Everyone has standards – the conflict comes when our standards don’t match up with each other, or when one party is convinced that ‘their’ standard is better than anyone else’s!
And so it is in the world of digital data exchange in ports, trade and logistics. Digitalisation has taken on a new urgency in the light of the Covid-19 pandemic, but it’s wrong to assume that any kind of digitalisation is the answer to everything.
What we also need is harmony! From dangerous goods notification to berth service request messaging, it is the use of standardised, harmonised electronic information exchange that underpins efficient port operations. In short, we need to be confident that a specific message can only mean one thing – not several variations on a theme. We need to know that if we both say the same thing, we both mean the same thing. If everyone chooses a different definition or starts to stray from the original standard, how quickly it’s possible to descend into digital misunderstanding!
Last week’s cross-industry ‘Call to Action’, co-signed by IPCSA, called for action to accelerate the pace of digitalisation to cope in the post Covid-19 ‘new normal’. Equally important, it called for the harmonisation of data standards and standardisation in the use of new and emerging digital technologies.
In fact, the maritime world has been developing, refining and using international standards for many years. Early in 2019, the IMO’s FAL Committee approved a revised and updated Compendium on Facilitation and Electronic Business, to support harmonisation and standardisation of electronic messages, based on the need to define all the elements of the electronic FAL forms across WCO, UN/CEFACT and ISO standard models.
IPCSA was one of the members of the working group which developed the Compendium and will also be an active member of the IMO Expert Group on Data Harmonisation (EGDH), which is working on the further development of the Compendium towards the goal of real harmonisation. The Compendium will be used as the basis for automated and digital systems for the exchange of information when ships arrive at and depart from ports.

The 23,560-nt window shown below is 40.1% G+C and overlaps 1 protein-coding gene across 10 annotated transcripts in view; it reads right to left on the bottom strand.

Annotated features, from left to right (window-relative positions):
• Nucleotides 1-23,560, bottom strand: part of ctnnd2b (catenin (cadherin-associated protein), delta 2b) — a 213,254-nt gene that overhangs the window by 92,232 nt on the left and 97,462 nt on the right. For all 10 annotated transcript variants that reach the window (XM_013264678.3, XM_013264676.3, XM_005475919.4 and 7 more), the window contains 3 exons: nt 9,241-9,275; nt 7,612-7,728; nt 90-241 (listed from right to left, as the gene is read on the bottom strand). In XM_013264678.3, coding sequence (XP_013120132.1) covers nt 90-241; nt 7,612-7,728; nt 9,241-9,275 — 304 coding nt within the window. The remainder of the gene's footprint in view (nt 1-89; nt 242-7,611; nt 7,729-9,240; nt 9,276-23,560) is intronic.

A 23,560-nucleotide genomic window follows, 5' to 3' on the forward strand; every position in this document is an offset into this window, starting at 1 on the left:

Another party playing a key role in all of this is PROTECT, the standards specialist group which was integrated into IPCSA at the beginning of this year. Together, PROTECT and IPCSA are working to combine their knowledge and experience on the development and use of global, standardised electronic messaging.
PROTECT was originally set up in 1992 by major European ports to harmonise and optimise electronic information exchange by means of standardised messages legally required in ports, subsequently expanding with support from Port Community Systems and other new members, and earning recognition by the FAL Committee and the shipping industry as a Message Design Group derived from UN/CEFACT activities.
IPCSA Last Word
Through PROTECT’s integration into IPCSA, new and closer links are being forced across the wider industry. The chairman of PROTECT is Jérôme Besancenot, information systems manager at the Port of Le Havre – which has just become a new member of IPCSA.
Located on the Seine estuary, Le Havre is France’s number one port. With the ports of Rouen and Paris it is also part of HAROPA, which is one of Northern Europe’s top five port complexes. HAROPA is positioning itself as the first ‘smart corridor’ and the
Port of Le Havre has secured investment for its innovative Smart Port City Project in partnership with ‘Le Havre Seine Metropole’ Urban Community to develop digital solutions for increased efficiency and environmental performance
Le Havre port already had a close link with IPCSA through its shareholding in SOGET, which was a founding member of the association in 2011. All of these links and close partnerships are helping to drive forward ports and the wider logistics industry on the road to digitalisation – and harmonisation!